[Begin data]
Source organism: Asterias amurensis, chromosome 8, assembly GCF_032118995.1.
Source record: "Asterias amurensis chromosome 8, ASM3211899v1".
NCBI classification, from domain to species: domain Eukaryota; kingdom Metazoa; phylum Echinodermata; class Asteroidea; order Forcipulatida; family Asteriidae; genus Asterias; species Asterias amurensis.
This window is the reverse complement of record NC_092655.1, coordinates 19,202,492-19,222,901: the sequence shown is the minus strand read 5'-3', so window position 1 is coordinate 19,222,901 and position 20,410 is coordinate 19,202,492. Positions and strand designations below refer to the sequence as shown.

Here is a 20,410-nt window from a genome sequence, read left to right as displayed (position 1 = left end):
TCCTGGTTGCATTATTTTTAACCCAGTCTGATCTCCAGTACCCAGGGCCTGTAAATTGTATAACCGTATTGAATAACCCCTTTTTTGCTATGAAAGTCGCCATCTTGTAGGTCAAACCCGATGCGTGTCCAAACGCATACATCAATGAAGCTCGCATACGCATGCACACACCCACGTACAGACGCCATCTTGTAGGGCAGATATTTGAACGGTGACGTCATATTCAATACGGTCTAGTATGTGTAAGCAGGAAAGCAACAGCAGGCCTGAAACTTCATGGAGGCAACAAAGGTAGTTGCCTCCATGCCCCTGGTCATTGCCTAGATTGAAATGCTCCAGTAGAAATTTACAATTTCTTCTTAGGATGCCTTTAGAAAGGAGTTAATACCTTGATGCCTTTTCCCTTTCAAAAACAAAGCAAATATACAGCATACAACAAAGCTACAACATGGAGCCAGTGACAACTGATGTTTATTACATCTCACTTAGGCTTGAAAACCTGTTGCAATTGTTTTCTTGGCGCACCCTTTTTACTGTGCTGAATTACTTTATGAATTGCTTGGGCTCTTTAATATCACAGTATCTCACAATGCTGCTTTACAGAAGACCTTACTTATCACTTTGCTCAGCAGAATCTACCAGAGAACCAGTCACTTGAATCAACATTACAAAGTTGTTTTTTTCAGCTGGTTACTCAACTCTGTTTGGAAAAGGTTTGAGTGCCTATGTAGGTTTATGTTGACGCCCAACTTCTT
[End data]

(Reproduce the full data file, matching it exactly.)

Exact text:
Source organism: Asterias amurensis, chromosome 8, assembly GCF_032118995.1.
Source record: "Asterias amurensis chromosome 8, ASM3211899v1".
NCBI classification, from domain to species: domain Eukaryota; kingdom Metazoa; phylum Echinodermata; class Asteroidea; order Forcipulatida; family Asteriidae; genus Asterias; species Asterias amurensis.
This window is the reverse complement of record NC_092655.1, coordinates 19,202,492-19,222,901: the sequence shown is the minus strand read 5'-3', so window position 1 is coordinate 19,222,901 and position 20,410 is coordinate 19,202,492. Positions and strand designations below refer to the sequence as shown.

Here is a 20,410-nt window from a genome sequence, read left to right as displayed (position 1 = left end):
TCCTGGTTGCATTATTTTTAACCCAGTCTGATCTCCAGTACCCAGGGCCTGTAAATTGTATAACCGTATTGAATAACCCCTTTTTTGCTATGAAAGTCGCCATCTTGTAGGTCAAACCCGATGCGTGTCCAAACGCATACATCAATGAAGCTCGCATACGCATGCACACACCCACGTACAGACGCCATCTTGTAGGGCAGATATTTGAACGGTGACGTCATATTCAATACGGTCTAGTATGTGTAAGCAGGAAAGCAACAGCAGGCCTGAAACTTCATGGAGGCAACAAAGGTAGTTGCCTCCATGCCCCTGGTCATTGCCTAGATTGAAATGCTCCAGTAGAAATTTACAATTTCTTCTTAGGATGCCTTTAGAAAGGAGTTAATACCTTGATGCCTTTTCCCTTTCAAAAACAAAGCAAATATACAGCATACAACAAAGCTACAACATGGAGCCAGTGACAACTGATGTTTATTACATCTCACTTAGGCTTGAAAACCTGTTGCAATTGTTTTCTTGGCGCACCCTTTTTACTGTGCTGAATTACTTTATGAATTGCTTGGGCTCTTTAATATCACAGTATCTCACAATGCTGCTTTACAGAAGACCTTACTTATCACTTTGCTCAGCAGAATCTACCAGAGAACCAGTCACTTGAATCAACATTACAAAGTTGTTTTTTTCAGCTGGTTACTCAACTCTGTTTGGAAAAGGTTTGAGTGCCTATGTAGGTTTATGTTGACGCCCAACTTCTT